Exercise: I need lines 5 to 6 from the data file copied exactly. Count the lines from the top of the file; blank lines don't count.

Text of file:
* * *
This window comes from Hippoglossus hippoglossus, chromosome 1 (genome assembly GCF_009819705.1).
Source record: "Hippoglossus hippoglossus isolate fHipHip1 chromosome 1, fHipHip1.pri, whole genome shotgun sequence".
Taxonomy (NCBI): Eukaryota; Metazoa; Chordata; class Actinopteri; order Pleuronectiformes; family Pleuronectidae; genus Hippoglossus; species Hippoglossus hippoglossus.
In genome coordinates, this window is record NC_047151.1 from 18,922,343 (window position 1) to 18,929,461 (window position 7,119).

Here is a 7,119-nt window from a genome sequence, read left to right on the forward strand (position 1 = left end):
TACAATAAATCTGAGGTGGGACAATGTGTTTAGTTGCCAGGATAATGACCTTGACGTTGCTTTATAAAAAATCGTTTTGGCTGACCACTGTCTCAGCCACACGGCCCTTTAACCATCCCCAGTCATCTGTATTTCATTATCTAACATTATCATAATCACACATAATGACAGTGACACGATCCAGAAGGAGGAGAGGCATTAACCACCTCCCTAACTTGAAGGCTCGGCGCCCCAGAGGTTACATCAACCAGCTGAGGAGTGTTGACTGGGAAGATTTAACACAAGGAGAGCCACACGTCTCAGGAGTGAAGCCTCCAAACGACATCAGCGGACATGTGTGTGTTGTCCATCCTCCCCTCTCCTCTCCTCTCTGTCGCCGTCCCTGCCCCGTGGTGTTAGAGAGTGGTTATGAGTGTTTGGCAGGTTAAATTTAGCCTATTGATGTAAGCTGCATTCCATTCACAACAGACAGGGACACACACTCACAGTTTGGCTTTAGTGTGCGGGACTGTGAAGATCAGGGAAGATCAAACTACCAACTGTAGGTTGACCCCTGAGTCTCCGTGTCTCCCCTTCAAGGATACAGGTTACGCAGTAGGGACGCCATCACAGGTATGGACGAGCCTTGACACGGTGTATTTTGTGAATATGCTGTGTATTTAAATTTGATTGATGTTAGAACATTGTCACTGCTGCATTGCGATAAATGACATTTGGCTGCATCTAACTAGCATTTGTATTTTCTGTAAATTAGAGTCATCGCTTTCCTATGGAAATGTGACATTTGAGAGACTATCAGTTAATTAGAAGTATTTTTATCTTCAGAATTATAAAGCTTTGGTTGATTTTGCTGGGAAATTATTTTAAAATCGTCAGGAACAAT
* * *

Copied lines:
Here is a 7,119-nt window from a genome sequence, read left to right on the forward strand (position 1 = left end):
TACAATAAATCTGAGGTGGGACAATGTGTTTAGTTGCCAGGATAATGACCTTGACGTTGCTTTATAAAAAATCGTTTTGGCTGACCACTGTCTCAGCCACACGGCCCTTTAACCATCCCCAGTCATCTGTATTTCATTATCTAACATTATCATAATCACACATAATGACAGTGACACGATCCAGAAGGAGGAGAGGCATTAACCACCTCCCTAACTTGAAGGCTCGGCGCCCCAGAGGTTACATCAACCAGCTGAGGAGTGTTGACTGGGAAGATTTAACACAAGGAGAGCCACACGTCTCAGGAGTGAAGCCTCCAAACGACATCAGCGGACATGTGTGTGTTGTCCATCCTCCCCTCTCCTCTCCTCTCTGTCGCCGTCCCTGCCCCGTGGTGTTAGAGAGTGGTTATGAGTGTTTGGCAGGTTAAATTTAGCCTATTGATGTAAGCTGCATTCCATTCACAACAGACAGGGACACACACTCACAGTTTGGCTTTAGTGTGCGGGACTGTGAAGATCAGGGAAGATCAAACTACCAACTGTAGGTTGACCCCTGAGTCTCCGTGTCTCCCCTTCAAGGATACAGGTTACGCAGTAGGGACGCCATCACAGGTATGGACGAGCCTTGACACGGTGTATTTTGTGAATATGCTGTGTATTTAAATTTGATTGATGTTAGAACATTGTCACTGCTGCATTGCGATAAATGACATTTGGCTGCATCTAACTAGCATTTGTATTTTCTGTAAATTAGAGTCATCGCTTTCCTATGGAAATGTGACATTTGAGAGACTATCAGTTAATTAGAAGTATTTTTATCTTCAGAATTATAAAGCTTTGGTTGATTTTGCTGGGAAATTATTTTAAAATCGTCAGGAACAAT